After Rupert had come, with that splendid driving flourish of staccato thrusts which reminded Helen of the end of a Beethoven symphony, he fell into a deep sleep. Helen, lying in his arms, had been far too tense and nervous of interruption to gain any satisfaction.

It’s not all sex though, there are horses too. Tory’s younger sister Fenella is a promising show-jumper and could, if she tried harder, be picked for the British team with her horses Laurel and Hardy. Being still a teenager, she’s too interested in partying and Jake takes her to task…

‘You’re not going to make a fool of yourself at Olympia,’ he said.
‘I suppose Tory and Dino have been sneaking.’
‘They didn’t need to. One of the Olympic scouts was in Amsterdam. He said if Jesus Christ had ridden that donkey into Jerusalem the way you were riding Laurel and Hardy all week, he deserved to be crucified.’

Cooper engineers many crises and cliff-hangers to keep the gargantuan story moving.  There is a huge cast of other characters, most of whom are simply portrayed, and conform to  type, but fit well into the story. I particularly liked Billy, Rupe’s best friend who rises from being co-tormentor of Jake to being a decent chap and ace show-jumper too, and the only person who can keep Rupe in check, occasionally.  These show-jumpers are the equivalent of stadium rock stars in their world, on tour for ten months of the year, just touching base occasionally – unless they or the horses get injured that is.   Everything moves from Jake’s humble beginnings in the horsey world towards the major climax of him and Rupe starring at the 1984 Los Angeles Olympic Games.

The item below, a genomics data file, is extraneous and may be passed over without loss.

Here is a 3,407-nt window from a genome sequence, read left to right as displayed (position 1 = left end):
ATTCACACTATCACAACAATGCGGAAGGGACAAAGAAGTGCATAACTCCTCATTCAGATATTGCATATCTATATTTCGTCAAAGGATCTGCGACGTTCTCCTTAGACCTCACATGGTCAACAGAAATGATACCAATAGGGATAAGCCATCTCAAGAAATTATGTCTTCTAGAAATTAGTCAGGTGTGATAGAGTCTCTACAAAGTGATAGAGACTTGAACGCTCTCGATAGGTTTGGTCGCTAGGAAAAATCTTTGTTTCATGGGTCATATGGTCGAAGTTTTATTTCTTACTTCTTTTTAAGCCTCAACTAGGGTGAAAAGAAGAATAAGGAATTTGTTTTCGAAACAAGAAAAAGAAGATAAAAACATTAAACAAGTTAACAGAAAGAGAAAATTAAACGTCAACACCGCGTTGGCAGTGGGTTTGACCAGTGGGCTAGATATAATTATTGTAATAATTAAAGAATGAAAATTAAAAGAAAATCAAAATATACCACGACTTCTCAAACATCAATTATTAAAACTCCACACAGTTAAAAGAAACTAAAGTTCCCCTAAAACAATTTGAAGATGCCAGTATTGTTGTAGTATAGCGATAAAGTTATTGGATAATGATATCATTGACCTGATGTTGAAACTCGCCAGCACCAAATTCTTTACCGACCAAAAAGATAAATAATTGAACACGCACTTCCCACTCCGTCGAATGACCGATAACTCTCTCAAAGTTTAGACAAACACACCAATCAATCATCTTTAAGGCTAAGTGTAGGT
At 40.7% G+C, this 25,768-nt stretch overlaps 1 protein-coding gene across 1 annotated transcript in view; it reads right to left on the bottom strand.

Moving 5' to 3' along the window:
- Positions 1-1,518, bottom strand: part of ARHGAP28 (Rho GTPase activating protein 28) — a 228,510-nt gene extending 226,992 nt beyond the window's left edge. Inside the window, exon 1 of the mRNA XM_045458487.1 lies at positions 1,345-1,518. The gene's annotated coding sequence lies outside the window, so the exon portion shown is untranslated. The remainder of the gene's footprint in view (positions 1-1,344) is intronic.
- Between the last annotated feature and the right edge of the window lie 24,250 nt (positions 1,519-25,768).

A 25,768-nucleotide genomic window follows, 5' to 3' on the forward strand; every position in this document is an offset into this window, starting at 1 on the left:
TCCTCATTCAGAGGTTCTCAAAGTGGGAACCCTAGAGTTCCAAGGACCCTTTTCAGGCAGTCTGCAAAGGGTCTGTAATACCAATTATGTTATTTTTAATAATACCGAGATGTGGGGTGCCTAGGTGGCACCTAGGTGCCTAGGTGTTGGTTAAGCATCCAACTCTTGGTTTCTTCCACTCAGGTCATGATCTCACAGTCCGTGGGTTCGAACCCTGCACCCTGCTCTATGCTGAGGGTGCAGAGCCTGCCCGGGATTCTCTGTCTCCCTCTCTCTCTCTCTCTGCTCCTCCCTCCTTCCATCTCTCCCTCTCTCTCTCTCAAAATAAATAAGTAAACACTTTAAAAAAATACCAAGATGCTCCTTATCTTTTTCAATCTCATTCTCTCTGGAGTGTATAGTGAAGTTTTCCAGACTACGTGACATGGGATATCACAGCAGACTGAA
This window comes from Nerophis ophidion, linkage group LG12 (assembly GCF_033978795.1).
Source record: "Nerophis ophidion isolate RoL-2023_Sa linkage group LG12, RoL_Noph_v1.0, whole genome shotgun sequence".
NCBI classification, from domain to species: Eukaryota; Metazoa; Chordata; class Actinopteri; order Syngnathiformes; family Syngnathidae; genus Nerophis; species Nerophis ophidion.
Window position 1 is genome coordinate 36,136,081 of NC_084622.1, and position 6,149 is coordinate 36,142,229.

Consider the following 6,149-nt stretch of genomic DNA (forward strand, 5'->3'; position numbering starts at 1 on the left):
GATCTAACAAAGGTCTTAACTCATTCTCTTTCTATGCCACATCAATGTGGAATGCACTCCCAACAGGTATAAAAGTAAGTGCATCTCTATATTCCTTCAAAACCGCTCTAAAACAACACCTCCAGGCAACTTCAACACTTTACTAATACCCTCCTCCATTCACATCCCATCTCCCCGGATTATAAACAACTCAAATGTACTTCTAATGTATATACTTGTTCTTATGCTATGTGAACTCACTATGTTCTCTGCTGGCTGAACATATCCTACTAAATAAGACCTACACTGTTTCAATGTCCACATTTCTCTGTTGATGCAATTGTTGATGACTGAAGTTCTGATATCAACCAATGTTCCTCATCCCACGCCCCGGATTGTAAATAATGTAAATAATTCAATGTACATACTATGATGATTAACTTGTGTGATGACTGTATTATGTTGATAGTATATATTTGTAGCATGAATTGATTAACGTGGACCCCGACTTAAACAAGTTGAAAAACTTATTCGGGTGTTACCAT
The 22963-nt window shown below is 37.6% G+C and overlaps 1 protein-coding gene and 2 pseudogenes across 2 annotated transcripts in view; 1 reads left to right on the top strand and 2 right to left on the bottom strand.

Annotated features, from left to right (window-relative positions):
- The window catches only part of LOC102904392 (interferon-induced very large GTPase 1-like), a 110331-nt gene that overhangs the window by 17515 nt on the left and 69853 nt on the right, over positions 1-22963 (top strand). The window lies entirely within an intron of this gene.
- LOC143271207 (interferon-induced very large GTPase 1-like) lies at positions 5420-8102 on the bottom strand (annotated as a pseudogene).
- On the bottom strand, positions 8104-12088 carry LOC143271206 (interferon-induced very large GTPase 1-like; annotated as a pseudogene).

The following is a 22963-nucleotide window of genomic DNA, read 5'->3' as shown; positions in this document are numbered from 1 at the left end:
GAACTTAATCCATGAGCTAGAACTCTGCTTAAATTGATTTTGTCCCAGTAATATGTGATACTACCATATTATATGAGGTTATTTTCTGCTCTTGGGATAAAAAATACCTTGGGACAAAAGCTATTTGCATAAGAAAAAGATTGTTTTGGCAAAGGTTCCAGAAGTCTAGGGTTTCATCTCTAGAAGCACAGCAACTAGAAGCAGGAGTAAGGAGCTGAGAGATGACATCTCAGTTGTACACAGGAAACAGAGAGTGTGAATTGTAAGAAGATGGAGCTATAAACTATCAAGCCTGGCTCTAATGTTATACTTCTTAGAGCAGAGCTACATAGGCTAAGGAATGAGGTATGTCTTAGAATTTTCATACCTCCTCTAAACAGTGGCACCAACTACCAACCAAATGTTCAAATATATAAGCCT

The writing is breezy, earthy and robust, with some swearing and obviously lots of raciness – I remember it being considered very naughty when it came out; of course many novels go far further these days. I do wish we could have reached the end around 300 pages sooner as 919 pages, even if easy to read does take time; but I have to confess that I really enjoyed this racy doorstop of a book!  I will no longer turn my nose up at Jilly Cooper books when I encounter them in bookcases on holiday, I’ll search them out instead, and she could become my guilty secret read.  (8/10)

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I bought my copy. To explore further on Amazon UK, click below:
Riders by Jilly Cooper, Corgi paperback.

18 thoughts on “Sex & Show-jumping – only in Rutshire!

  1. Margaret @ BooksPlease says:

    Oh, The Horse of the Year Show! I used to love that, even though I can’t ride. I have been on a horse, twice, when camping with Guides because our Guide Captain was a keen rider, but it wasn’t an enjoyable experience.